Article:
Throughout this 10-week interdisciplinary internship, I found myself learning about the numerous operations that keep the museum running on an everyday basis. Such operations range from researching artworks in the curatorial department to fundraising in the development department, from promotional strategies in the marketing department to writing press releases in the communication department, and from preserving artworks in the conservation department to engaging the public in the educational department. But if I were to selected one main lesson to take away after this internship, it would be that a museum is not just about the artworks in the gallery; it’s also about people coming together to successfully bring these artworks to the public. For an artwork to be displayed in the museum, for a sculpture to be standing in the gallery, or for an exhibition to be showcased for three months, it takes cooperation from every department in the museum. From the bottom of my heart, thank you to everyone who has welcomed, accepted, supported, challenged, and encouraged me throughout this internship. Thank you for all the hard work that you are doing, not only for the world of art, but also for the public community.

– Trang Tran, SAM Emerging Arts Leader Intern 2018

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SAM Connects Art to Social Justice with Tours

Every January, SAM honors Dr. Martin Luther King, Jr. with a week of spotlight tours led by museum staff, focused on artists and artworks currently on view in SAM’s galleries that speak to themes of race and social justice. Free and open to the public, the tours are also a big draw for SAM administrative staff, who step away from their desks on the fifth floor and head down to hear from one of their colleagues. Grounded in a love for, and knowledge of, the collection, the tours are often deeply personal, as the speaker finds resonances in the art with their own experiences of race and social justice.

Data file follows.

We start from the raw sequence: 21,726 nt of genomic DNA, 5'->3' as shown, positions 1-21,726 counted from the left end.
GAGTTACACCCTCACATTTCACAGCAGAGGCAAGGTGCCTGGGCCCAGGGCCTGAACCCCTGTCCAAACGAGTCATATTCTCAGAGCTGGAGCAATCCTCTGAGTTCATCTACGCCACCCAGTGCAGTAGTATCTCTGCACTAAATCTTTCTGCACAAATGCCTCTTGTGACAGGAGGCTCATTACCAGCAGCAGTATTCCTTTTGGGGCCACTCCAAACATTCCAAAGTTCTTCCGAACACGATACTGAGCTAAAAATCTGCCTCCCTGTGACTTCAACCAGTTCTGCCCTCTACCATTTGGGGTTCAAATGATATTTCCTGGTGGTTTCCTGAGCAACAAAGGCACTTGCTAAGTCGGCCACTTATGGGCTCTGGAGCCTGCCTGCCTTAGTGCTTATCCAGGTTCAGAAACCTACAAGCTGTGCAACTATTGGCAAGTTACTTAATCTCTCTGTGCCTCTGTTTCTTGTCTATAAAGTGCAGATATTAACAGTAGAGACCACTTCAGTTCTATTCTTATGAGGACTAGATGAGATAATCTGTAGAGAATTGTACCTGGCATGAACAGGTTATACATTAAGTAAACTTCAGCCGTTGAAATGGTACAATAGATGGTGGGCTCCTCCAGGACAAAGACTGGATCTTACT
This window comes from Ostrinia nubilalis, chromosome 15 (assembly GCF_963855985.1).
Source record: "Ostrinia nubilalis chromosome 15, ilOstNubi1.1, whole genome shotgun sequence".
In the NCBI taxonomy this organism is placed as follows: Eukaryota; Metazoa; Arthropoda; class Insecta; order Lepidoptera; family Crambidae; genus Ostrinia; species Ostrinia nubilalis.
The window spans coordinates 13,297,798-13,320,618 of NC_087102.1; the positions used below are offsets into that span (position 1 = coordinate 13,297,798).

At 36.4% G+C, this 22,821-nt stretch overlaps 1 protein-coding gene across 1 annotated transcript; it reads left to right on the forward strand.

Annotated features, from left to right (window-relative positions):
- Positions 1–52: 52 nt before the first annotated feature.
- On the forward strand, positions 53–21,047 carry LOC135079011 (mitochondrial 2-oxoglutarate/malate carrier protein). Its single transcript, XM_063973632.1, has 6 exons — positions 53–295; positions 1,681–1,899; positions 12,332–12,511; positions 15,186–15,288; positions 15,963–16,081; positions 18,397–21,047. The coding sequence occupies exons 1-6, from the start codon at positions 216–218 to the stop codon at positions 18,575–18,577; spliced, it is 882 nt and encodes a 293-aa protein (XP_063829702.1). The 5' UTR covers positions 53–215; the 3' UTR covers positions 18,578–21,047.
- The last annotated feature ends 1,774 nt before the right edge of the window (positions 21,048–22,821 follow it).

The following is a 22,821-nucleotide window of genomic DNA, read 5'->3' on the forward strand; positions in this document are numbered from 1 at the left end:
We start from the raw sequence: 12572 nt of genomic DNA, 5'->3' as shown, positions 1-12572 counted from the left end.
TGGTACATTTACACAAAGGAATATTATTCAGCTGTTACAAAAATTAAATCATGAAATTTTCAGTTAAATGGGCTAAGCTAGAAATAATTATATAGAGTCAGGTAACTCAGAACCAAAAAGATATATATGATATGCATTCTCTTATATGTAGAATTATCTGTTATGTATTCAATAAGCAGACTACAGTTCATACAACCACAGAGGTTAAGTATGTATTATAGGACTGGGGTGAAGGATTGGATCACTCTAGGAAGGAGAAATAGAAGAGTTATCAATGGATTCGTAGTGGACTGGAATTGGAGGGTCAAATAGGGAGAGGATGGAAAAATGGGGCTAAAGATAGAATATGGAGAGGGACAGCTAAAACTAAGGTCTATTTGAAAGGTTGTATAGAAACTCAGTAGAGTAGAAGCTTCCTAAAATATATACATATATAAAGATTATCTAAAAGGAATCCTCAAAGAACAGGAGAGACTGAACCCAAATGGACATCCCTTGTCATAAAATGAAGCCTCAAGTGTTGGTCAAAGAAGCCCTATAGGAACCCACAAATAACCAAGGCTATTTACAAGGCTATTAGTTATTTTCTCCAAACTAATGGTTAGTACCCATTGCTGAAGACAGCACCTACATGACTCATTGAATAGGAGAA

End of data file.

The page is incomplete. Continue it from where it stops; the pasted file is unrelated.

Since launching the series in 2015, there have been many memorable tours. In 2017, Public Engagement Associate David Rue danced his tour in front of Robert Colescott’s Les Demoiselles d’Alabama: Vestidas, a major work by the Black artist that had been recently been brought into the museum’s collection. He moved to the sounds of The Shirelles’ “Will You Still Love Me Tomorrow,” simultaneously celebrating the increased visibility of Black artists and wondering whether it was just lip service—or the beginning of a new future of true equity.

Actress and performance artist (and SAM Visitor Services Officer) Adera Gandy led a tour in 2018 that visited the current show Lessons from the Institute of Empathy. Anchored by an immersive installation by contemporary artist Saya Woolfalk, the show includes works selected by the artist from SAM’s African art collection. Adera focused on Fulani and Ghanaian gold jewelry, reminding us that just as practitioners of alchemy attempted to find a universal elixir by turning base metals into gold, we must work towards equity not only with external steps—measurable policies and practices—but with internal shifts to transform the collective mind and create authentic and sustainable change.

In 2019, Social Media and Communications Coordinator Nina Dubinsky visited the current installation Body Language and discussed Akio Takamori’s ceramic sculpture Willy B. It’s inspired by a famous 1970 photo of German Chancellor Willy Brandt kneeling down and silently bowing his head at a monument to the thousands of Poles killed in the Warsaw Ghetto Uprising of 1943. Nina connected Takamori’s interest in this evocative gesture as a political statement to her generation’s use of social media to unite in social movements, such as #BlackLivesMatter, #MeToo, #TransRightsMatter, and #MuteRKelly.

Also this year, we expanded the series beyond staff to include tours by Dr. Cherry Banks, a SAM trustee and Professor in Education Studies at the University of Washington Bothell, and Celeste Ericsson, a SAM docent who participates in the SAM docent corps’ Equity Working Group. The Art and Social Justice Tours continue to change the way we all experience the works in our collection. Including more perspectives only deepens their impact. Join us next year when we continue this tradition of honoring the radical and loving legacy of Dr. Martin Luther King, Jr.